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Why Teaching Highschool Students About Credit Cards Will Enable Future Responsibility

If you often find yourself tangled up in lingos like amortization, compounding, or consolidation, you are not alone. Today, the world of credit cards and personal finance is more complex than ever. And, as users fail to grasp important insights, the percentage of Americans struggling with budgeting, saving, and paying down debt is increasing.

But Ohio – alongside another 24 states – has decided to break the circle by responding to Senate Bill 1 and offering all high school students financial literacy and credit card education. And here is how this is going to help create a generation of financially-savvy adults!

A FinLit Curriculum To Raise Financially Savvy Adults

Today, over three-quarters of the US population struggles to find financial stability, living paycheck-to-paycheck or dealing with significant credit card debt. But even more importantly, studies have found that financial decisions are often connected, which makes it difficult to break a vicious pattern.

The aim of financial literacy education is to enable the next generation of adults to make smarter, interrelated, and better-informed financial choices from day one. And it does so by teaching students how to avoid debt, maximise a credit card’s functionalities, build an energy fund, and make smart investments.

The Value of Money and Building Healthy Financial Habits Early On

Ohio’s semester-long FinLit program is designed around five pillars – Earn, Spend, Save & Invest, Borrow, and Protect – and includes spending simulations and budgeting strategies. But even more importantly, it focuses on the importance of having a long-term plan in place.

Young adults often remain unaware of the real value of money and the expenses related to everyday life until they move out of their parents’ house, in their early twenties – which is also, coincidentally, the average age at which users receive their first credit card.

Because of this, it is essential for young people to lay the foundations of a robust financial literacy education early on and know how to use their new financial tools wisely.

After all, from building a good credit score or a retirement plan to seeing capital gains and setting up emergency funds, most of the components of financial stability are built over time.

Being Aware of All Financial Tools

According to The State of U.S. Financial Capability survey, around 60% of respondents isn’t confident with financial concepts such as inflation, compounding, or diversification. And, not being aware of all tools and possibilities can lead to misinformed financial choices.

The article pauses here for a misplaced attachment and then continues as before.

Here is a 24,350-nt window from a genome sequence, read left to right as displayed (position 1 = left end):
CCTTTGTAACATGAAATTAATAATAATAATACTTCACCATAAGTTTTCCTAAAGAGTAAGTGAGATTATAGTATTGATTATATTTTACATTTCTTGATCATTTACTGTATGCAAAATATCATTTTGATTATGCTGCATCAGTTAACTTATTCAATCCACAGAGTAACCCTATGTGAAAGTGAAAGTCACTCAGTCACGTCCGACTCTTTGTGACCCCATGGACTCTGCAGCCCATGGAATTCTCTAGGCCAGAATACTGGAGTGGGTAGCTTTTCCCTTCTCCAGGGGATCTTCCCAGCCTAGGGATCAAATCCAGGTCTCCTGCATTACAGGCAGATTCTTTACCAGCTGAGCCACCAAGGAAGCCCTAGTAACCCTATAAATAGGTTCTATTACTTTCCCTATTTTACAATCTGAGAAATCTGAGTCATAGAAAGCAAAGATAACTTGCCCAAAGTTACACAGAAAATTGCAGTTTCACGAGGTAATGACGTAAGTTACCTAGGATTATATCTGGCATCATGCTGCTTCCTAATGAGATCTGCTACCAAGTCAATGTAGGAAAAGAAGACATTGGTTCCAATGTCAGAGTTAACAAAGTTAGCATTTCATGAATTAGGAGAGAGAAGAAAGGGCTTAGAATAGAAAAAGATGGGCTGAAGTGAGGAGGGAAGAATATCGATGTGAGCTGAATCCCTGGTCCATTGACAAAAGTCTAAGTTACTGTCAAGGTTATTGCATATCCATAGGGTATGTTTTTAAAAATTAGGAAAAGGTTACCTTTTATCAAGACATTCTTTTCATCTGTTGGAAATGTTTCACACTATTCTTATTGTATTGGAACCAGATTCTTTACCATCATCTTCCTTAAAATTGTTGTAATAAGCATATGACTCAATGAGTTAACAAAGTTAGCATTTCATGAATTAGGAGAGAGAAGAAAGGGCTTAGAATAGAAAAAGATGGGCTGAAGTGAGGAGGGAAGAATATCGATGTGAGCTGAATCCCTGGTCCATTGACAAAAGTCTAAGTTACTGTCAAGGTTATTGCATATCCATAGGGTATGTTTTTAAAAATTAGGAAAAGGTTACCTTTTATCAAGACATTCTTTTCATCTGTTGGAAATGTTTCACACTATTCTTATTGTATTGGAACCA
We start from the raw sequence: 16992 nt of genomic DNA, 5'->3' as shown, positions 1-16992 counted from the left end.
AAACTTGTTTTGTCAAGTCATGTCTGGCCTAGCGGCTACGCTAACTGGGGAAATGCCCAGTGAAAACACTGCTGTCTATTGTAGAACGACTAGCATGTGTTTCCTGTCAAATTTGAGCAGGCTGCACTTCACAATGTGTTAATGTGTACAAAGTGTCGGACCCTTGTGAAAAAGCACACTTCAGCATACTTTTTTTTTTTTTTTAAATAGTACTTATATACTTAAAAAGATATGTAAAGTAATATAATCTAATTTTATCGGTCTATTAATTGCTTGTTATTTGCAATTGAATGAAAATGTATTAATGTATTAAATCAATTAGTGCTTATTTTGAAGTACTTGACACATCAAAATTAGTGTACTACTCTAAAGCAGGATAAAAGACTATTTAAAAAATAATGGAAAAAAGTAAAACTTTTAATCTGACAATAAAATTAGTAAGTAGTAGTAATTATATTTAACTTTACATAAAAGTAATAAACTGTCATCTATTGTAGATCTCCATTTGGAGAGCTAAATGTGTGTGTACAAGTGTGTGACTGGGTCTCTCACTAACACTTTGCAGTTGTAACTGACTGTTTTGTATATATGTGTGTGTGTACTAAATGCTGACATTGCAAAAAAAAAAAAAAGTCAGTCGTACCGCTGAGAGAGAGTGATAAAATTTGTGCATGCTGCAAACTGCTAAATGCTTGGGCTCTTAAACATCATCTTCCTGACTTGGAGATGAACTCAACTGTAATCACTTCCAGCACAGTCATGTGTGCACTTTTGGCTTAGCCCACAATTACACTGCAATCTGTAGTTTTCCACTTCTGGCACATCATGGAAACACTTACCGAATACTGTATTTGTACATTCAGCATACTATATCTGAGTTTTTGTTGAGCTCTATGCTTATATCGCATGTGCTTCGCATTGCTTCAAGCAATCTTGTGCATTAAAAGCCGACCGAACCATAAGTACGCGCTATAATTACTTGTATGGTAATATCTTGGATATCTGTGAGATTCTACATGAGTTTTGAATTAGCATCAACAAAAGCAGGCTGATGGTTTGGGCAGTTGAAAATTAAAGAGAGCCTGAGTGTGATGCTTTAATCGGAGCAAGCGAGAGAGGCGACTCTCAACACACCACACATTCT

The role of a financial literacy program and credit card education is to help students understand and explore the wide range of financial tools at their disposal – and learn how to use them to their advantage!

For example, learning how to make a credit card limit work for their goals or what the best strategy to pay down credit card debt is allows them to take a step further towards a debt-free and financially stable life.

Making Smarter Financial Choices – Starting From Their Credit Card

While they have only been around for just over 70 years, credit cards are an established and powerful financial tool. When used wisely, they can help a user build their credit score, obtain better interest rates, take out more convenient personal loans, and even enjoy exclusive benefits and rewards.

But, when used to cover daily expenses and make ends meet, a credit card can also be a double-edged sword. And, often, this is what leads users to deal with a balance greater than zero.

In their financial literacy class, students learn the implications of credit cards, and how to use them to their advantage. For example, during FinLit class, they familiarize themselves with the benefits and downsides of using money that isn’t theirs and come to grips with the difference between bad and good debt.

They learn what expenses should be paid in cash and when is the right time to borrow money and commit to a smart investment – such as buying a house.

An Easier Journey Towards Financial Security and Success

Teaching students about credit cards is essential to help them understand the most important concepts of personal finance.

From highlighting the importance of having an emergency fund to teaching how to stay out of bad debt and use a credit card wisely, Ohio’s FinLit program is set to help the next generation avoid common pitfalls and lay the foundation of personal wealth early on.


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